The Seneca County Emergency Services department is located at the Public Safety Building, 126 Hopewell Ave.
The office encompasses Emergency Medical Services, Emergency Management Agency, the countywide 9-1-1 system, radio communications and local emergency planning.
Check out the department’s website here.
The Emergency Medical Services system features seven squads out of five different joint ambulance districts. The department supplies all hardware, equipment, medical direction, protocol, administrative details, training and oversight for the districts. Personnel includes about 120 people, mostly volunteers.
The squads see about 1,500 runs annually, transporting about 1,000 patients. Areas covered include 10 townships and five villages.
Seneca County Emergency Services Director Ken Majors said EMS runs occur every day.
“It’s the day-t0-day grind,” he said.
The Emergency Management Agency is responsible for disaster management, planning, mitigation, training and hardening of infrastructure to make people more resilient to emergencies or disasters. The organization focuses on disaster management. The entity responds to floods, tornadoes, power outages, terrorism etc.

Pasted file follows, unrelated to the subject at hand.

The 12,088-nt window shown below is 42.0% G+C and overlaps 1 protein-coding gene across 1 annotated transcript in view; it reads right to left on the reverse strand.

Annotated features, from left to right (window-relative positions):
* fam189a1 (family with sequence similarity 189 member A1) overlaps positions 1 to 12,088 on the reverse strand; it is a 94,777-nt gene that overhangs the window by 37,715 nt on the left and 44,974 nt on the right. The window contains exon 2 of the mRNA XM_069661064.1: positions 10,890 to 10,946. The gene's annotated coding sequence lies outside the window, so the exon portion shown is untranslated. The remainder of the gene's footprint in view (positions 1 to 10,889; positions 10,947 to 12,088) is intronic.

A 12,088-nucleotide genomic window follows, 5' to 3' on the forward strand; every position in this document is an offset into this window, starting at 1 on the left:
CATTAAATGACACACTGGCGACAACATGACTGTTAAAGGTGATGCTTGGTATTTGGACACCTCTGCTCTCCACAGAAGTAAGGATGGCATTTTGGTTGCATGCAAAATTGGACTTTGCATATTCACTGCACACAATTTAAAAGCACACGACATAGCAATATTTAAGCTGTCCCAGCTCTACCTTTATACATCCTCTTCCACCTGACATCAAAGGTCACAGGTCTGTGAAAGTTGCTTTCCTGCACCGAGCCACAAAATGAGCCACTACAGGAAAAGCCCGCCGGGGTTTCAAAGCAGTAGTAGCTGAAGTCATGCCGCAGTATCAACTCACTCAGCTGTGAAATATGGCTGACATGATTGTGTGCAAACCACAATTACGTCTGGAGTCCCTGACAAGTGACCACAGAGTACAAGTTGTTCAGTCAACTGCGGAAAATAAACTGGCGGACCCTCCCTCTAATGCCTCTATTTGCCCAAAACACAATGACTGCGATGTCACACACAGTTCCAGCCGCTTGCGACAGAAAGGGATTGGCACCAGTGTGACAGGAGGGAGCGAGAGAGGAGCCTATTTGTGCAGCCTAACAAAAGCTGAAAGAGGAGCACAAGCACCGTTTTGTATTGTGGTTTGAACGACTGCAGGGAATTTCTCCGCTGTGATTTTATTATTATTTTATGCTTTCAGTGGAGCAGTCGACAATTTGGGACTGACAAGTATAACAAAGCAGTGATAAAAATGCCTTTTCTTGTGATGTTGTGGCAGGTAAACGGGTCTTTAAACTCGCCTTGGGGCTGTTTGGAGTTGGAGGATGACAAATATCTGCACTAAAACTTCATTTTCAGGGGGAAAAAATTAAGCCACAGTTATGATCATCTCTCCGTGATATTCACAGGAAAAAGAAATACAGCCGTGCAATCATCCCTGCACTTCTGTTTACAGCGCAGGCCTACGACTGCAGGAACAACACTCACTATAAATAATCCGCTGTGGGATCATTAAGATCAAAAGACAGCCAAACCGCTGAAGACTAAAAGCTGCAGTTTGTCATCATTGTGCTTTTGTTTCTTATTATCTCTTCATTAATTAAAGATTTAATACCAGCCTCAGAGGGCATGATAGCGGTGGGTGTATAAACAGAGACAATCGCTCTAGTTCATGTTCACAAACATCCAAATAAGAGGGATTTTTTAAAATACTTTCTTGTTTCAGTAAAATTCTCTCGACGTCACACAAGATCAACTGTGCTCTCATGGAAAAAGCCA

EMA manages the Wireless Emergency Notification System, or WENS, which is used to notify the public in case of an emergency. To sign up for those notifications, click here.
The emergency services department manages the public safety answering points for the 9-1-1 system, of which there are three in the county (Tiffin Police Department, Fostoria Police Department and Seneca County Sheriff’s Office). This duty involves the call management for landline and wireless 9-1-1 calls. The department manages the hardware, infrastructure and software the 9-1-1 runs on. The dispatchers work directly with the system, while the department makes sure that it works.
The emergency services office handles the radio communications for dispatching police, fire and EMS. There are four radio tower sites throughout the county (in Tiffin, Bascom, Republic and Attica). The department manages those sites by doing everything from cutting the weeds to going inside and making sure the temperature is appropriate for the equipment. Regular inspections and testing of all equipment are done monthly.
The department also administers and tests the outdoor warning sirens in the county. These are tested monthly.
Majors said training and redundancies are big keys within the department.
“We have to make sure we are hardened and redundant,” he said. “No matter how bad the situations get, we can still communicate.”
Links to recent stories related to the department: